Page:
Opinion| Iran could derail Trump’s Indo-Pacific strategy
Critics of United States (US) President Donald Trump had been slamming his foreign policy approach of relying solely on economic levers by rebuffing the American deep State’s longstanding preference for periodically employing military force to assert US power. These critics must be stumped by the daring Trump-ordered assassination of the commander of Iran’s Revolutionary Guards Corps, General Qasem Soleimani, who was effectively the second most powerful person in his country.
Iran is virtually India’s neighbour. Until 1947, India and Iran had long shared a common border. But Iran was not on Prime Minister Narendra Modi’s mind when he sought to initiate a new practice on New Year’s Day. To discuss a shared vision of peace and prosperity in the subregion, Modi telephoned leaders of all of India’s immediate neighbours other than its two adversaries, China and Pakistan.
Modi’s exclusion of Pakistan and China, which routinely flout international norms, was intended to underscore the threat to regional peace from their growing axis. China’s challenge to norms and rules, of course, extends across the Indo-Pacific region. But the US-Iran tensions following Soleimani’s assassination could impinge on India’s security interests, including its reliance on oil and gas imports from the Persian Gulf region.
More broadly, by drawing the US into greater conflict with Iran, the killing could distract from America’s larger strategic goals, as in the Indo-Pacific region. Iran will likely retaliate against Soleimani’s killing, waging its conflict with the US across West Asia and beyond and employing all tools. A US-Iran escalatory spiral would serve as a strategic boon for China.
The Trump administration’s “free and open Indo-Pacific” (FOIP) held great promise when it was unveiled more than two years ago. It was seen as a much-needed successor to the Barack Obama administration’s “pivot” to Asia, which failed to take concrete shape. The broadening of US policy focus to a wider region (Indo-Pacific) was a response to the expanding ambitions of China, which, after building and militarising artificial islands in the South China Sea, has started focusing on the Indian Ocean and the western Pacific.
The concept of a FOIP was authored by Japanese Prime Minister Shinzo Abe and embraced by India and the US. India has been including the “free and open” phrase in joint statements with strategic partners. As US deputy assistant secretary of State, Alex Wong, put it, “India as a nation has invested in a free and open order”.
The Trump administration, however, has still to provide strategic heft to its FOIP policy. Indeed, like Tokyo, Washington no longer refers to its FOIP vision as a “strategy”. After Soleimani’s killing, there is a real risk that Trump’s FOIP policy, like Obama’s pivot to Asia, could fail to gain traction. The tensions with Iran, by distracting American policymakers, could result in Trump’s FOIP policy remaining more rhetorical than real.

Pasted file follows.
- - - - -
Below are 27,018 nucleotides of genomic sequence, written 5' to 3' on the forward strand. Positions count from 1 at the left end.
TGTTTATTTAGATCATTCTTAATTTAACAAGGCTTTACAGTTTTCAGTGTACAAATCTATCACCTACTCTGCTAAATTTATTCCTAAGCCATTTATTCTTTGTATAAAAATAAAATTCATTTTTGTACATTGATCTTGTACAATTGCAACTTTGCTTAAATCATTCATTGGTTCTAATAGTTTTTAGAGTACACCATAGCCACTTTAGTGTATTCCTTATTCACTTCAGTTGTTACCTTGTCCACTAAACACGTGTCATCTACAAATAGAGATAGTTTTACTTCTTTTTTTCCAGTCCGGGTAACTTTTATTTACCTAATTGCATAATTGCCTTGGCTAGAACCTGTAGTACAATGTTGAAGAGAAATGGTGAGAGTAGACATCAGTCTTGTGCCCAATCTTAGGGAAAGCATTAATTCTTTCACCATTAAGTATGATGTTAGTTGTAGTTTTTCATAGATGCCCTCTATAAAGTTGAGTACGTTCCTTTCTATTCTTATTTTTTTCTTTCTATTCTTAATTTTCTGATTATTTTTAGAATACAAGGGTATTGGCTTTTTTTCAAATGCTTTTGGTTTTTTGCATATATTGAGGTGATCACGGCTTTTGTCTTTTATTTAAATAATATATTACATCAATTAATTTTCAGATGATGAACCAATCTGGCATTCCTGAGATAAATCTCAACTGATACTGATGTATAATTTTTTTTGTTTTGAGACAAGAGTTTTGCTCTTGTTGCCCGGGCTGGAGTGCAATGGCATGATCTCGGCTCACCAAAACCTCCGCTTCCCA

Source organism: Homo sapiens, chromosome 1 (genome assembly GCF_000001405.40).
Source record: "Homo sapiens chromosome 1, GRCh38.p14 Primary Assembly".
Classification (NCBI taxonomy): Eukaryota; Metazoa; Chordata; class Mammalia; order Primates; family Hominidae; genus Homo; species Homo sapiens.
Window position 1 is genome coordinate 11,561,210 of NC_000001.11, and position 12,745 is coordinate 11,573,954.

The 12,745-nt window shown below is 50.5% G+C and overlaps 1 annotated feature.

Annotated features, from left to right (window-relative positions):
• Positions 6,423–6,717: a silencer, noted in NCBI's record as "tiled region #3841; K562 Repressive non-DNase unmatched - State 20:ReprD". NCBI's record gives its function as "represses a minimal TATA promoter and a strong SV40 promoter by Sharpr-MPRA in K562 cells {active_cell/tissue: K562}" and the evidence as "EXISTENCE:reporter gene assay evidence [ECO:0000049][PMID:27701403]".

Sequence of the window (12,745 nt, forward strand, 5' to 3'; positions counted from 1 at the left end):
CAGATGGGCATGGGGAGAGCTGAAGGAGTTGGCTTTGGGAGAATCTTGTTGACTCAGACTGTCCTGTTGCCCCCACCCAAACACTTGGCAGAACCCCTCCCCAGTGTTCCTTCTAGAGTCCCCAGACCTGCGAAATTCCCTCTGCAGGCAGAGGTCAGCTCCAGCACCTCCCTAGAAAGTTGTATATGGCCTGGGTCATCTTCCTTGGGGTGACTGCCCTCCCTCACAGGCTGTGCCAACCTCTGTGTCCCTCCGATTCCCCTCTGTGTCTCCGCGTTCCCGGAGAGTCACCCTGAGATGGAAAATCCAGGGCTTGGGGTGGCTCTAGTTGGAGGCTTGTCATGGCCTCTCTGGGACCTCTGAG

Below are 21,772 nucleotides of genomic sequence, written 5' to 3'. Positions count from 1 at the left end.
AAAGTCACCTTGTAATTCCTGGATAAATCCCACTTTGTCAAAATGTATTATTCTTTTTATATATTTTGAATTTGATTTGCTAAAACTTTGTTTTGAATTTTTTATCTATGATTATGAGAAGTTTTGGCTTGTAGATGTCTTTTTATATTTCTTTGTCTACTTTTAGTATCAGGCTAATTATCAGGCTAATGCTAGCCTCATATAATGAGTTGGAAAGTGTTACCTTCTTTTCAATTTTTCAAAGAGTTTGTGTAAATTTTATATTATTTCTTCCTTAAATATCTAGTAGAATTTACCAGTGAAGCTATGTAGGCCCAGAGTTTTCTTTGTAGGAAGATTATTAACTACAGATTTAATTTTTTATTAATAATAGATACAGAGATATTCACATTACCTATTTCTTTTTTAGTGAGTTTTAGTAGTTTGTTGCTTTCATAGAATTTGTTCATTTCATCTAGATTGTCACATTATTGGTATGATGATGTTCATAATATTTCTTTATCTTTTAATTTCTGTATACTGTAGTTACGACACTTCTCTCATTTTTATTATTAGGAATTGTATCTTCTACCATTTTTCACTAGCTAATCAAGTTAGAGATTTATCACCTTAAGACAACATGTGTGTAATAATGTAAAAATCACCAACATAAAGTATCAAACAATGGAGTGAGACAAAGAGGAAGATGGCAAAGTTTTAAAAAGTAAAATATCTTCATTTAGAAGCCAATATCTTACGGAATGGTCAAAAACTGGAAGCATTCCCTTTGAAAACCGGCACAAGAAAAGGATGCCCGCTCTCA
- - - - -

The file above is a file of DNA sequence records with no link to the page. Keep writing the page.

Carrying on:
To be sure, Trump’s lasting legacy will be the paradigm change in America’s China policy. As philanthropist George Soros recently put it, “The greatest — and perhaps only — foreign policy accomplishment of the Trump administration has been the development of a coherent and genuinely bipartisan policy toward Xi Jinping’s China”.
US leadership and resolve are essential to build a credible counter to Chinese expansionism. But the roles of the other major democracies are also important.
In this context, Abe’s postponement of his India visit due to Assam unrest could only have pleased Beijing. A Modi-Abe summit in Guwahati, followed by the two leaders’ visit to a new peace museum in Manipur that commemorates the Battle of Imphal between the Imperial Japanese Army and allied forces during World War II, would have highlighted Northeast India’s role as the bridge to the rest of Asia.
The Assam violence, although short-lived, will make already-wary Japanese companies more reluctant to invest in India’s northeast — to the delight of China, which doesn’t want any foreign investment or even multilateral lending going there. With private Japanese investors averse to taking risks, Japan must provide greater Official Development Assistance (ODA) loans in order to finance socioeconomic projects in India’s Northeast. India, however, is already Japan’s largest ODA recipient. Japan is the only foreign power allowed to undertake projects in India’s sensitive Northeast, as well as in the Andaman and Nicobar Islands.
Against this background, an Indo-Pacific concert of democracies isn’t on the horizon. But if democratic powers leverage their bilateral and trilateral partnerships to generate progress toward such a concert of democracies, the vision of a free and open Indo-Pacific may be achievable in the years ahead. This, of course, is contingent on US foreign policy not becoming preoccupied again with the Muslim world. US interventions in the Islamic world under Trump’s immediate two predecessors paved the way for China’s muscular rise. Now, by taking on Iran, Trump could relieve pressure on Beijing and undermine the fundamental shift in the China policy he initiated.